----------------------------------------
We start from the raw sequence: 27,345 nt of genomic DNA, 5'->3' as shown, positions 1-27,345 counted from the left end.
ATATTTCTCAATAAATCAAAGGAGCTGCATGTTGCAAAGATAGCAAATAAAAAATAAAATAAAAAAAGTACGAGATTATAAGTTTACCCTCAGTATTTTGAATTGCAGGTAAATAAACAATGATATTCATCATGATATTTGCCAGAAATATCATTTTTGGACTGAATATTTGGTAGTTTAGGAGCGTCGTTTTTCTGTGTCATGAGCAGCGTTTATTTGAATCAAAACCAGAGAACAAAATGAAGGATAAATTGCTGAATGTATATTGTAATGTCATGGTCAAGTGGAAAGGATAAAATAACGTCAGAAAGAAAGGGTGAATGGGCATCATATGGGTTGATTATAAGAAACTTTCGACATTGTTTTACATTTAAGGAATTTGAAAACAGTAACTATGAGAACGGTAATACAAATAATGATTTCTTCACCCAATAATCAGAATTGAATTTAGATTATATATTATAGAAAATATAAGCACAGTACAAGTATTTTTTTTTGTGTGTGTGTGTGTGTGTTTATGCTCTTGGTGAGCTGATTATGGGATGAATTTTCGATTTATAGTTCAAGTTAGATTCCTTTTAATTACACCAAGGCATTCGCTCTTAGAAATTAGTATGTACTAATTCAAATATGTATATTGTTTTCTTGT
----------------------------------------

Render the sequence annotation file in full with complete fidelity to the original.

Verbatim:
We start from the raw sequence: 27,345 nt of genomic DNA, 5'->3' as shown, positions 1-27,345 counted from the left end.
ATATTTCTCAATAAATCAAAGGAGCTGCATGTTGCAAAGATAGCAAATAAAAAATAAAATAAAAAAAGTACGAGATTATAAGTTTACCCTCAGTATTTTGAATTGCAGGTAAATAAACAATGATATTCATCATGATATTTGCCAGAAATATCATTTTTGGACTGAATATTTGGTAGTTTAGGAGCGTCGTTTTTCTGTGTCATGAGCAGCGTTTATTTGAATCAAAACCAGAGAACAAAATGAAGGATAAATTGCTGAATGTATATTGTAATGTCATGGTCAAGTGGAAAGGATAAAATAACGTCAGAAAGAAAGGGTGAATGGGCATCATATGGGTTGATTATAAGAAACTTTCGACATTGTTTTACATTTAAGGAATTTGAAAACAGTAACTATGAGAACGGTAATACAAATAATGATTTCTTCACCCAATAATCAGAATTGAATTTAGATTATATATTATAGAAAATATAAGCACAGTACAAGTATTTTTTTTTGTGTGTGTGTGTGTGTGTTTATGCTCTTGGTGAGCTGATTATGGGATGAATTTTCGATTTATAGTTCAAGTTAGATTCCTTTTAATTACACCAAGGCATTCGCTCTTAGAAATTAGTATGTACTAATTCAAATATGTATATTGTTTTCTTGT